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Be an Original

Self-taught artist Jenna Rainey inspired a major watercolor comeback when she started posting time-lapse videos of her bright and colorful floral strokes in 2013. Her refreshingly down-to-earth and quirky personality helped define her brand and her willingness to share how she does it through online tutorials and workshops turned her hobby into a global creative powerhouse. She started up her own design studio in Southern California and became the best-selling author of a series of watercolor books. She’s also a YouTuber, host to several online courses (including three for Brit + Co), and licenses her art to brands like Target, Staples and Papyrus. She shares her licensing secrets in her popular Brand + Brand course.

Turn Followers Into Shoppers

Natalie Ellis and Dr. Danielle Canty, cofounders of BossBabe, a community for women in business, started out posting ambitious quotes on Instagram and turned it into a multimillion-dollar business. How? By cultivating their follower’s buying power. Ellis lays out her secrets to making the most of selling on Instagram stories and Facebook (“Don’t make your audience jump through hoops to buy from you”) in this Fast Company article.

Break Your Industry’s Mold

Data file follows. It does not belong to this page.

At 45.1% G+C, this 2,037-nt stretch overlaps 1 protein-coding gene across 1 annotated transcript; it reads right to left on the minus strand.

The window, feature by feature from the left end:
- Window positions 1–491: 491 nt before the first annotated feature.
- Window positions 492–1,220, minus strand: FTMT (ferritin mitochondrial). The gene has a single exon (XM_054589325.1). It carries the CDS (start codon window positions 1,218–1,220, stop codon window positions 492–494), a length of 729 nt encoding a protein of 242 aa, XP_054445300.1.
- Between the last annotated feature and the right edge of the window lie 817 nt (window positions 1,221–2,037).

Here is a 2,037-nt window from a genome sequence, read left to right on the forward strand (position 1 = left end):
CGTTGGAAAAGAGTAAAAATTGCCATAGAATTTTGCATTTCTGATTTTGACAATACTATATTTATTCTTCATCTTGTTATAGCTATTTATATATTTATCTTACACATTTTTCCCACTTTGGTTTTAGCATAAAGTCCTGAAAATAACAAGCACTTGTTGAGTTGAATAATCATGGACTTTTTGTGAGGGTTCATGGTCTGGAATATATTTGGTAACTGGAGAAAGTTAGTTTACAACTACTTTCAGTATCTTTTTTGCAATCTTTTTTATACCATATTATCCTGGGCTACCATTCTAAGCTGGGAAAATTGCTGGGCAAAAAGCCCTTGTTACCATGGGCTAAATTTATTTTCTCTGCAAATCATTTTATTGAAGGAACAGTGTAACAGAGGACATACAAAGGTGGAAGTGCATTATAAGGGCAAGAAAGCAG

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I have pink and purple hair! 💜💕💜💕 The other day I realized how different my life is than most people’s now. It didn’t used to be that way. It was such a slow transition that I didn’t even realize it had separated from the norm so much. I’m about to talk about money and if that’s uncomfortable for you, it’s time for you to scroll on. One day Michael and I had finally earned what we inappropriately call, “f@€K you money” (OMG I said it and tell me you watch Billions). That’s the amount it would take for you (specifically you, we are all different), to have enough money to live outside of the social norm — in whatever way brings you the most joy and fulfillment. To be able to use your money to no longer conform to what others want from you. And, dang if it isn’t expensive. Living outside the norm is NOT what most people do so it will invite the worst of others insecurities to come and play. It’s not what our government or society wants because people with their own ideas for their life don’t conform. Make no mistake, it costs money. And I, personally, love that M and I earned it for our family. Yep. I’m going here, too. We earned every single dollar and there’s not a thing that the people who tried to stop us can do about it. Not the people who hurt us in our past. Not those that wish us ill now. That success and mindset are ours to build on. We use our money to provide a lifestyle that feels like pink and purple hair in a blonde and brunette world. Our life looks insane to a lot of people. The way we live makes some (a lot) uncomfortable. We don’t send our kids to school like normal families. We don’t have a stay-at-home parent like normal. We don’t spend or invest like normal people. We don’t make choices based on normal criteria. It looks insane if you don’t know us and what we want out of our life. To us, though, it feels like bliss…even when it doesn’t. So here’s to being a physical representation of how I feel. I reject normal. I resist (not in the modern feminist way, let’s get that straight). If you’re made to stand out, it’s probably about time that you start. Stop wasting your life living by a standard you didn’t choose